Under pressure

08 October, 2010
Despite rife discounting in Ireland, baker of branded breads are showing resilience in the face of recession. Yet there are clear challenges on the horizon. Hugh Oram examines the market trends
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Faced with widespread discounting, bread bakers in Ireland are just about holding their own, according to Bord Bía, the Dublin-based state agency that promotes Irish-produced food. "Wrapped breads have shown some decline in both value and volume in the Irish Republic, but overall the category continues to be resilient in the current marketplace," says Bord Bía spokesperson Sheila Boylan.

Brian Irwin, chairman of Irwin's Bakery, Craigavon, says: "There seems to be some reduction in sales more in the Republic than in Northern Ireland."

Boylan adds that volume is currently being driven by strong and ongoing promotional activity, such as TV commercials and other promotions from Pat the Baker. "However, there's some evidence that consumers are trading down, with an increase in private-label sales affecting the performance of brands," she says. Supermarket groups are responding by slashing the selling prices of branded bread.

Bord Bía statistics estimate that the ambient bakery market in Ireland will be worth around E490m (£416m) this year.

Over the past two years, bread sales have declined slightly and now account for just over 60% of the bakery market, while morning goods have grown to around 20%. Cakes and pastries are also in decline, with a market share down to under 20%.

Branded bread products are challenged by inexorable rise of the two German-owned discoun-ters, Aldi and Lidl, which now have close to 15% of the Irish grocery market. In the Republic, Lidl is selling branded products from Irwin's, including soda bread, for 89 cents; it is also selling Nimble wholemeal loaves for 69 cents. However, the retailer is also concentrating on its own-brand bread, baked locally and sold very cheaply. Currently, an own-brand thick white sliced 800g pan loaf is selling in Lidl for 55 cents, the same price as in Aldi.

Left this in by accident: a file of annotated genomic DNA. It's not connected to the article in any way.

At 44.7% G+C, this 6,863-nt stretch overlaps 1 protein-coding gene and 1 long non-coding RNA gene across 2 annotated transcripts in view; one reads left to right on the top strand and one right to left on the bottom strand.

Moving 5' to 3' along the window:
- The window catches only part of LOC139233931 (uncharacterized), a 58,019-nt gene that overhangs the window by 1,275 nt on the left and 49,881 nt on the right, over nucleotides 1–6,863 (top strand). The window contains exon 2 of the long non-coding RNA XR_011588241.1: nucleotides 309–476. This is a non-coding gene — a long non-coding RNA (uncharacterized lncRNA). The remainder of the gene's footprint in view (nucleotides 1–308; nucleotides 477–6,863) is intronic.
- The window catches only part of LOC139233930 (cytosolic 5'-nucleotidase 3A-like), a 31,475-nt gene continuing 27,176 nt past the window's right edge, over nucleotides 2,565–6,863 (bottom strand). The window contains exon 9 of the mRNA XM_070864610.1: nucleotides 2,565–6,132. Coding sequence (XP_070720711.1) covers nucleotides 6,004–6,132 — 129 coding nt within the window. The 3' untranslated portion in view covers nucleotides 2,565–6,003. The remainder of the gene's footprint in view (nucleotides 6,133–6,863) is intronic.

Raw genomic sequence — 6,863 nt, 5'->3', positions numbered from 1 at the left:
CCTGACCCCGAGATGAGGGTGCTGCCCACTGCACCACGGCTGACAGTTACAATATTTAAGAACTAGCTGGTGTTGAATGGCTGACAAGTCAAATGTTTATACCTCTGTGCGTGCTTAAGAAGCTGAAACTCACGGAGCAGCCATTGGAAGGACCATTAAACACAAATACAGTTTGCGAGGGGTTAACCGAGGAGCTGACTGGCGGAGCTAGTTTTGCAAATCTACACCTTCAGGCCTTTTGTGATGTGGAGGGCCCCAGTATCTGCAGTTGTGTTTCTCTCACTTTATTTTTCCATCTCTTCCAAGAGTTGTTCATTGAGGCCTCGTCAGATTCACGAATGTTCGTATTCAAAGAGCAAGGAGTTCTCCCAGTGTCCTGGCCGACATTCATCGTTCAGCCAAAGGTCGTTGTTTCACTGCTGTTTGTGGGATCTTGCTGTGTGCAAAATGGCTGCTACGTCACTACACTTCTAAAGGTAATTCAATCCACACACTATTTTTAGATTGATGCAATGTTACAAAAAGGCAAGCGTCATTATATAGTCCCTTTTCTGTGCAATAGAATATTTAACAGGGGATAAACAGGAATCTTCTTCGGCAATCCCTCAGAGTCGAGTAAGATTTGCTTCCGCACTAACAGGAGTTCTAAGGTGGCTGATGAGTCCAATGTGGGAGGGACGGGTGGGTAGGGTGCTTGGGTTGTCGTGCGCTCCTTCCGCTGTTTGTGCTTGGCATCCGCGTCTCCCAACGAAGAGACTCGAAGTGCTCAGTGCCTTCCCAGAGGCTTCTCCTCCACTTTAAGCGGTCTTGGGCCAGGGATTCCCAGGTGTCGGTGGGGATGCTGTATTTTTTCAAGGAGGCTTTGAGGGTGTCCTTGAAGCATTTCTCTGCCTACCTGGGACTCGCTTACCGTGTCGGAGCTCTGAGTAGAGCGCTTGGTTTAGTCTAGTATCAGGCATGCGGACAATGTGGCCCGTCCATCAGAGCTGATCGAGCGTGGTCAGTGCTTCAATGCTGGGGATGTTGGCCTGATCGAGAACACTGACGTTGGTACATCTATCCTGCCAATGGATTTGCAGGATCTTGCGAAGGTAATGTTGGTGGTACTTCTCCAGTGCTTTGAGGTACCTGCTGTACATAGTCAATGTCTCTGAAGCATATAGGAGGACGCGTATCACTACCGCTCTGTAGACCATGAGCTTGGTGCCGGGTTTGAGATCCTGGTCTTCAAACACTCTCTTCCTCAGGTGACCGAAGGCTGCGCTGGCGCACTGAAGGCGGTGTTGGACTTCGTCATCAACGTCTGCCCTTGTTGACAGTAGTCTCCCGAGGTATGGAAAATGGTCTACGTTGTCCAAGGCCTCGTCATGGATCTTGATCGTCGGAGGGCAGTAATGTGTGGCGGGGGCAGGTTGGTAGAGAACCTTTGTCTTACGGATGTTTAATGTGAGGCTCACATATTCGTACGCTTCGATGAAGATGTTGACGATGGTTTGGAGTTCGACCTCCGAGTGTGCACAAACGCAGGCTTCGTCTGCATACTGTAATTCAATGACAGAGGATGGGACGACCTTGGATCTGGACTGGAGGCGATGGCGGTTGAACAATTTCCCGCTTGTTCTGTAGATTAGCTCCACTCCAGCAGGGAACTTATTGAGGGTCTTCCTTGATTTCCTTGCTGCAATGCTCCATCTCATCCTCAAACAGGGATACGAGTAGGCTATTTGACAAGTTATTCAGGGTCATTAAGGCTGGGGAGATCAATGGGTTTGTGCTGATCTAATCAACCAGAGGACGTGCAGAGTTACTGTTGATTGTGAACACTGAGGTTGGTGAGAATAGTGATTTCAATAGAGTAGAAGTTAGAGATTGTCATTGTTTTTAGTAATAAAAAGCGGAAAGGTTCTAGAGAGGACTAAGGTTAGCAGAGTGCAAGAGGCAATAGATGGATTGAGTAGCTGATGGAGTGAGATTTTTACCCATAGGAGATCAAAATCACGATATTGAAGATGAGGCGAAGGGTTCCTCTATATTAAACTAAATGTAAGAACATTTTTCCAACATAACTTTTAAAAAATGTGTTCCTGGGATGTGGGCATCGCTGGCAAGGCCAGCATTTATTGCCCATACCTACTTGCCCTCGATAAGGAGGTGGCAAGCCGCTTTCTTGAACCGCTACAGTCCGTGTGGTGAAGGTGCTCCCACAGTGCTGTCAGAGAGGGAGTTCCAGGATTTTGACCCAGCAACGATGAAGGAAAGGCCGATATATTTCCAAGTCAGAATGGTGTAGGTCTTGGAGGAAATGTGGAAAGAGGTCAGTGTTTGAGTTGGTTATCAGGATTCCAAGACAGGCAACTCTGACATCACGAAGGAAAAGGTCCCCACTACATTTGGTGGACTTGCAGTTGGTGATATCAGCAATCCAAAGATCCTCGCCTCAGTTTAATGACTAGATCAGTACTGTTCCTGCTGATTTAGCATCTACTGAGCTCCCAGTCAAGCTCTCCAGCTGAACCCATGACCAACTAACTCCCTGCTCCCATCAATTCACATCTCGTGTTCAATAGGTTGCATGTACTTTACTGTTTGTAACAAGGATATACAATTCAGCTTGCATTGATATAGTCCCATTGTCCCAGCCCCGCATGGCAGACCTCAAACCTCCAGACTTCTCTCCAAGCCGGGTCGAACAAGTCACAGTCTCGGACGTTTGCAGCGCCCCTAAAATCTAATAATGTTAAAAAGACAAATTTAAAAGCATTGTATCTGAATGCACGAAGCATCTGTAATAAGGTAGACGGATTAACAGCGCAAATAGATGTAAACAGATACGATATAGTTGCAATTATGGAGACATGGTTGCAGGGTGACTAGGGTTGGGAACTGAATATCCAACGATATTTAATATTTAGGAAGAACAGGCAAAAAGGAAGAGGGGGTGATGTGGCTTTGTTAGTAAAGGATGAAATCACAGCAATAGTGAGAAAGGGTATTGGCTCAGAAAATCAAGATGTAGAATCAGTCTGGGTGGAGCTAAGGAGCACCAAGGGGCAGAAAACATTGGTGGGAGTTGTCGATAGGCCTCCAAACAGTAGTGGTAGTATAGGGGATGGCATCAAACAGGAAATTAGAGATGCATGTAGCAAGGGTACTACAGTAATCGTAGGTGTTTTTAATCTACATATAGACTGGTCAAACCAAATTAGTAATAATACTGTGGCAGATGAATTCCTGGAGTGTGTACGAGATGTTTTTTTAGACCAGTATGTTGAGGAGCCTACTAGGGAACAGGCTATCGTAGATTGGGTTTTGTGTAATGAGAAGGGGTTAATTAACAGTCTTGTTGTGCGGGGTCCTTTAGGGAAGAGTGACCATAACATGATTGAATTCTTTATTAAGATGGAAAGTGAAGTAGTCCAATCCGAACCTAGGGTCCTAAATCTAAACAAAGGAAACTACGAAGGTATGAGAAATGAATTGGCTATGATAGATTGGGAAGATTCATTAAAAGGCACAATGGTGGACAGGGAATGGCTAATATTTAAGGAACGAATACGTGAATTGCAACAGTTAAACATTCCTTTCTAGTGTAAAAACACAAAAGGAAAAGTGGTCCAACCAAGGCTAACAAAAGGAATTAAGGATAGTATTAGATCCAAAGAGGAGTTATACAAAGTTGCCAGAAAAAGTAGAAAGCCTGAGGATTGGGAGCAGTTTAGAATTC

Many of the supermarket chains are also discounting bread heavily. Superquinn, for instance, has been discounting an 800g white sliced pan from Pat the Baker from E1.78 to E1.19 (£1.51 to £1.01). Brennans 800g standard sliced white pan loaf has been sold for just E1 (about 85p)in some supermarkets.

Further competition comes from Tesco, which is expanding its in-store bakery operations in Ireland. And smaller bakeries are under as much pressure as the large plant bakeries.

Irwin adds that smaller pack sizes are becoming much more popular with consumers, to reduce wastage. "There's a return to familiar tastes and comforts, in uncertain times. Premium products are past tense; consumers want quality at value prices." His colleague Michael Murphy, commercial director at Irwin's, agrees:" Price is a big factor and there is a lot of discounting going on, both in Northern Ireland and the Republic" .

The four main plant bakeries Brennans, Irish Pride, Johnston, Mooney & O'Brien and Pat the Baker make up the Irish Bread Bakers Association. Declan Fitzgerald, general manager of Pat the Baker, chairs this grouping, but declined to comment on the current state of the Irish bread market.

While modest price rises in recent years have driven value growth in the Irish market, households have been cutting back on the frequency of purchases, with a number switching to Aldi and Lidl. But the trade will soon be facing a major challenge: soaring flour prices mean that Irish bakers may have to increase their prices by at least 10% over the next six months.





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